A look back at the roots of National FFA Week

A look back at the roots of National FFA Week

AGRICULTURE has been a part of this country from its inception during the American Revolution, and by its very nature agriculture must remain a vital part of America. National FFA Week was the last week in February, and it affords us the opportunity to look at the history and the future of farming and agriculture.

The National FFA Week tradition started back in 1933 as a single day, but it was extended to an entire week in 1947. The purpose of the full week was to include February 22, thus paying homage to a great man born on that day: George Washington.

Washington was not only a founding father; he was a farmer and an ag champion.

Today, National FFA Week is an opportunity for all Future Farmers of America — members, alumni and sponsors — to advocate and educate on behalf of the ag industry. It’s an essential facet of FFA, as we have some real challenges to face in the future. A growing population means farmers and ranchers will need to find ways to produce more food. We also need to see more young people choose to go into agriculture.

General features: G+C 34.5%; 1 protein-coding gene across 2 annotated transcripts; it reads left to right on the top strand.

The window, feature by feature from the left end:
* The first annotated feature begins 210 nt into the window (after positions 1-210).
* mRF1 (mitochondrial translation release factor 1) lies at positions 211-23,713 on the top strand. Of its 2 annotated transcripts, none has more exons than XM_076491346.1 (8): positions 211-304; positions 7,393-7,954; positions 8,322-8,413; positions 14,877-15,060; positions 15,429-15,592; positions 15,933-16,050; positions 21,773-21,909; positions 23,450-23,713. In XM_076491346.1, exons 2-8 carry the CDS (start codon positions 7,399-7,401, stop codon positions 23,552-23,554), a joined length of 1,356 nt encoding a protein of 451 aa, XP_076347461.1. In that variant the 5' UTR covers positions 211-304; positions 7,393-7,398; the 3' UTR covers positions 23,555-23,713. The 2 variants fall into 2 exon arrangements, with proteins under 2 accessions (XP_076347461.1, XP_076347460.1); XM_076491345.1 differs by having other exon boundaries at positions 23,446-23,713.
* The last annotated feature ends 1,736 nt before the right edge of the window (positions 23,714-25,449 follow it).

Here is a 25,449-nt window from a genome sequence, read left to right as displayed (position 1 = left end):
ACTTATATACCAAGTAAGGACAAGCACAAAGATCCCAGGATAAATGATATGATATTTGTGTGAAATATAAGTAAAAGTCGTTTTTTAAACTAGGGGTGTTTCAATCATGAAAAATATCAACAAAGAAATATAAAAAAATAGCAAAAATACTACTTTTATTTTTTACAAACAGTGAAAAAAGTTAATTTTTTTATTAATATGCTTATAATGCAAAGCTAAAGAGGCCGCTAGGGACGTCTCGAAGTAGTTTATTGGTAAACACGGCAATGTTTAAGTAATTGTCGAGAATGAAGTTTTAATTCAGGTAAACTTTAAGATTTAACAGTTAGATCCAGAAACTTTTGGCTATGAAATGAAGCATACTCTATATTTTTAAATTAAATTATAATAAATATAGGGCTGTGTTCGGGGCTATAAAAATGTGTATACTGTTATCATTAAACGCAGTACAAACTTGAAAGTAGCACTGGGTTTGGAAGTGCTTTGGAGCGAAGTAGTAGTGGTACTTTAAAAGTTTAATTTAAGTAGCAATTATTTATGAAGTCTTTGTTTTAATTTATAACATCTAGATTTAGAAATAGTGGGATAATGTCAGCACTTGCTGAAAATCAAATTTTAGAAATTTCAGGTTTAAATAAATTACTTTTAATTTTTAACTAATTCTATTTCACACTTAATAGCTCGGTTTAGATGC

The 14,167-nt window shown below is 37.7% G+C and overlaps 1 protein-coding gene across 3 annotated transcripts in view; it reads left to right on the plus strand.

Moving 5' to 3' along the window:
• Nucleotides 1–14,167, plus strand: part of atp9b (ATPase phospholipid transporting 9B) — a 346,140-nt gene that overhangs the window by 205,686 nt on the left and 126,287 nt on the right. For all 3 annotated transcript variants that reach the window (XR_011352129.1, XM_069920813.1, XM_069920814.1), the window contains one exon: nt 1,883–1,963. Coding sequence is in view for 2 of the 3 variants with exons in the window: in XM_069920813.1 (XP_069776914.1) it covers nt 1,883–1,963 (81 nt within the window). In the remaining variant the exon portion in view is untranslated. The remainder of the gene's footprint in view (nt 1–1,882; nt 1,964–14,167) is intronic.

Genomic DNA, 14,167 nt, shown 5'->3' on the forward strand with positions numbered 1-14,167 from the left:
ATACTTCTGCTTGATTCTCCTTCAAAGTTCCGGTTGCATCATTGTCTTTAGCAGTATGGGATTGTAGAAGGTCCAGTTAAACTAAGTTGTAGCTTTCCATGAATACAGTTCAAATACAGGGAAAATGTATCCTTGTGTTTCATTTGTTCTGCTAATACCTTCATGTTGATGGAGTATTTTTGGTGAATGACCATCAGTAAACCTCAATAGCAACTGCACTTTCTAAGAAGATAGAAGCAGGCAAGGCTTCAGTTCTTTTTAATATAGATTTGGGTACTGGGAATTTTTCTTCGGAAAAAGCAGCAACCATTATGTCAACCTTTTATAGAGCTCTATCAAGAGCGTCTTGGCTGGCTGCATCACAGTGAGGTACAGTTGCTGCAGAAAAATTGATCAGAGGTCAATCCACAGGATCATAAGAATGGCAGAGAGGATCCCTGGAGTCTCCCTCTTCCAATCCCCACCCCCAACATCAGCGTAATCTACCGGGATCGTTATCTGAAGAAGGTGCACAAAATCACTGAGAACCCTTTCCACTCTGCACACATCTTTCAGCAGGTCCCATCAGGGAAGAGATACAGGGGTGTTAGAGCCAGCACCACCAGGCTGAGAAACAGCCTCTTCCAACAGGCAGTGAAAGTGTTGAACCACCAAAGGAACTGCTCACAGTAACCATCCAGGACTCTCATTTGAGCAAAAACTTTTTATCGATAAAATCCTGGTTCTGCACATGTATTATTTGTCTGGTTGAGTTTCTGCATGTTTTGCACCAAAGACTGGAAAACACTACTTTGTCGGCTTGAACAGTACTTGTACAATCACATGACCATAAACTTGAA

For the health of our country and to be able to feed the world’s growing population, we will need to ensure that agriculture remains as strong in America as it was in Washington’s day. National FFA Week is a good starting point for us all to go out and spread the good word about agriculture.

How will you continue to “agvocate” throughout the year?

CREDIT

column by MIKE MARTIN

BIO: Michael Martin of Martin Law Office in Lakeland specializes in agriculture and environmental legal representation. A native of Polk County, Mike attended college at Sewanee in Tennessee before obtaining a doctorate in law from the University of Florida. He has tried numerous cases nationwide since that time. Mike also serves as the director of the FFA Foundation and is the author of the novel, The Crestfallen Rose.